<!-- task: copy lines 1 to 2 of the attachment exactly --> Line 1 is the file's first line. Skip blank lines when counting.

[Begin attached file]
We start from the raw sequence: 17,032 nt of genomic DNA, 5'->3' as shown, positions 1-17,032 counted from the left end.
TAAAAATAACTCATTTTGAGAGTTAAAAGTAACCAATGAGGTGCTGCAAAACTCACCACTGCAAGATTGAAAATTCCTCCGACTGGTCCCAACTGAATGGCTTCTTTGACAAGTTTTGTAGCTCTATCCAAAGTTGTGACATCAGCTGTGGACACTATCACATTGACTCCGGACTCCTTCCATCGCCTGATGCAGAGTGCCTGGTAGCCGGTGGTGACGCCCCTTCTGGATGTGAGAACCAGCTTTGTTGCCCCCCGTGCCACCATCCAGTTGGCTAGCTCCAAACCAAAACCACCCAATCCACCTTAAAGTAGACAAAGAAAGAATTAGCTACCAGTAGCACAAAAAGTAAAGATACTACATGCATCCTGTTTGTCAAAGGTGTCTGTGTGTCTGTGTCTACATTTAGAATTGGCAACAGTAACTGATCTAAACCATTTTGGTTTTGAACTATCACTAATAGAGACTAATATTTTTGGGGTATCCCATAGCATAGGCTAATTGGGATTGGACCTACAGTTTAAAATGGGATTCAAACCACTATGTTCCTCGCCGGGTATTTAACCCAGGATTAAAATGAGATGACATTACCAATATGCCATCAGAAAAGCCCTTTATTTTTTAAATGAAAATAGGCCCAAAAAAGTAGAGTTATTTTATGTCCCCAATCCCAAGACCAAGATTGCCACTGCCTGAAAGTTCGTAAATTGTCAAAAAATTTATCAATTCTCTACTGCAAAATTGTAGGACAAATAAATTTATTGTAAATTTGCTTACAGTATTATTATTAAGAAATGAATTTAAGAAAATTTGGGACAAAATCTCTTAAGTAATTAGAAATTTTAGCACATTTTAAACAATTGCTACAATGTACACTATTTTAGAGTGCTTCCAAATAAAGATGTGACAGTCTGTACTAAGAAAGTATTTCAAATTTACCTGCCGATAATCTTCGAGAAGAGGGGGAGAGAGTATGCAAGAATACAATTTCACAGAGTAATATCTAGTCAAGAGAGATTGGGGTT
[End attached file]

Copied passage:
We start from the raw sequence: 17,032 nt of genomic DNA, 5'->3' as shown, positions 1-17,032 counted from the left end.
TAAAAATAACTCATTTTGAGAGTTAAAAGTAACCAATGAGGTGCTGCAAAACTCACCACTGCAAGATTGAAAATTCCTCCGACTGGTCCCAACTGAATGGCTTCTTTGACAAGTTTTGTAGCTCTATCCAAAGTTGTGACATCAGCTGTGGACACTATCACATTGACTCCGGACTCCTTCCATCGCCTGATGCAGAGTGCCTGGTAGCCGGTGGTGACGCCCCTTCTGGATGTGAGAACCAGCTTTGTTGCCCCCCGTGCCACCATCCAGTTGGCTAGCTCCAAACCAAAACCACCCAATCCACCTTAAAGTAGACAAAGAAAGAATTAGCTACCAGTAGCACAAAAAGTAAAGATACTACATGCATCCTGTTTGTCAAAGGTGTCTGTGTGTCTGTGTCTACATTTAGAATTGGCAACAGTAACTGATCTAAACCATTTTGGTTTTGAACTATCACTAATAGAGACTAATATTTTTGGGGTATCCCATAGCATAGGCTAATTGGGATTGGACCTACAGTTTAAAATGGGATTCAAACCACTATGTTCCTCGCCGGGTATTTAACCCAGGATTAAAATGAGATGACATTACCAATATGCCATCAGAAAAGCCCTTTATTTTTTAAATGAAAATAGGCCCAAAAAAGTAGAGTTATTTTATGTCCCCAATCCCAAGACCAAGATTGCCACTGCCTGAAAGTTCGTAAATTGTCAAAAAATTTATCAATTCTCTACTGCAAAATTGTAGGACAAATAAATTTATTGTAAATTTGCTTACAGTATTATTATTAAGAAATGAATTTAAGAAAATTTGGGACAAAATCTCTTAAGTAATTAGAAATTTTAGCACATTTTAAACAATTGCTACAATGTACACTATTTTAGAGTGCTTCCAAATAAAGATGTGACAGTCTGTACTAAGAAAGTATTTCAAATTTACCTGCCGATAATCTTCGAGAAGAGGGGGAGAGAGTATGCAAGAATACAATTTCACAGAGTAATATCTAGTCAAGAGAGATTGGGGTT